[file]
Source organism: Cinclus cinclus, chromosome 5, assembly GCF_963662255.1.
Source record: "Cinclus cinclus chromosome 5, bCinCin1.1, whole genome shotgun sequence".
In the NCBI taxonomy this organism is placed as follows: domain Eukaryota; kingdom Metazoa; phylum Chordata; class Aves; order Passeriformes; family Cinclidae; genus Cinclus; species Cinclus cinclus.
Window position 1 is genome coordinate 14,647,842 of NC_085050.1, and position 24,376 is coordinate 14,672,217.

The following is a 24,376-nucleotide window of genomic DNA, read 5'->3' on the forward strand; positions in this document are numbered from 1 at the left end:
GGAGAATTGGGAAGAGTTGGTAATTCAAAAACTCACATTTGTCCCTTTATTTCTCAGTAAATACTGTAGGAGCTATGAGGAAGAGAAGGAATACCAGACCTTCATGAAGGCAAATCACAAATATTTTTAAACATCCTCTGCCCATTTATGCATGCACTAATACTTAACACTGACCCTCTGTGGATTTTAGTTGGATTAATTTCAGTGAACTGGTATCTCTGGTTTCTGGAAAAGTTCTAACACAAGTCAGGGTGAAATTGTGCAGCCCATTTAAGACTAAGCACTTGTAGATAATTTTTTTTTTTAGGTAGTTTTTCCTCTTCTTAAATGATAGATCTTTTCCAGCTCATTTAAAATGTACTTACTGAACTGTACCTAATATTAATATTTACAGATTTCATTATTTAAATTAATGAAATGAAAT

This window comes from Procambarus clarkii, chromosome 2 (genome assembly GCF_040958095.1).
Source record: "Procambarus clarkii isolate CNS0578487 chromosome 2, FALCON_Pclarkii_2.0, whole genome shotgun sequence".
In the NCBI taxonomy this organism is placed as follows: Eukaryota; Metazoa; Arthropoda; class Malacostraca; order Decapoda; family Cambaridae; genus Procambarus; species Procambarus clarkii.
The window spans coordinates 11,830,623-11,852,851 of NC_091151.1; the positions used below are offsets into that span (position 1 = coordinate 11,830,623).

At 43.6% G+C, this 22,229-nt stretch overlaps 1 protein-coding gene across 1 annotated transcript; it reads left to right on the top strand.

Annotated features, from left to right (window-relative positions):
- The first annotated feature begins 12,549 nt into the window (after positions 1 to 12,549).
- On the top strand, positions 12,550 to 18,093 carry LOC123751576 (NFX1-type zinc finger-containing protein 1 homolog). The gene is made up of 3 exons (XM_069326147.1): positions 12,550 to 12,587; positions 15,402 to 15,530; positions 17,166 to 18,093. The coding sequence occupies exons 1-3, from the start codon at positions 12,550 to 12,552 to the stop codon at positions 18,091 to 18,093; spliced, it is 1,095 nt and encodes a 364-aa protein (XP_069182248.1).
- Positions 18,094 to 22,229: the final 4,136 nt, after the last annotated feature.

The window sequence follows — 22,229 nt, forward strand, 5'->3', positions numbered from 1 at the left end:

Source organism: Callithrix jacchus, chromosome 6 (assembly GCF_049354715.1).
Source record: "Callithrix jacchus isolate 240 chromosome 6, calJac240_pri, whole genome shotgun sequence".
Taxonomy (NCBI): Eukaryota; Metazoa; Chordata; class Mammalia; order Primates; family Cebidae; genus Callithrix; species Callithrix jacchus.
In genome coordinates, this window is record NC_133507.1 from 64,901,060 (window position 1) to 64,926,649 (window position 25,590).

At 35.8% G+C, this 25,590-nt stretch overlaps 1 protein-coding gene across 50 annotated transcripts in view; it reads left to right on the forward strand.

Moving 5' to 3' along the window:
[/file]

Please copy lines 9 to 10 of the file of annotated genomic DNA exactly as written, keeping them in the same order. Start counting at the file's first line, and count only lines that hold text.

In the NCBI taxonomy this organism is placed as follows: Eukaryota; Metazoa; Arthropoda; class Malacostraca; order Decapoda; family Cambaridae; genus Procambarus; species Procambarus clarkii.
The window spans coordinates 11,830,623-11,852,851 of NC_091151.1; the positions used below are offsets into that span (position 1 = coordinate 11,830,623).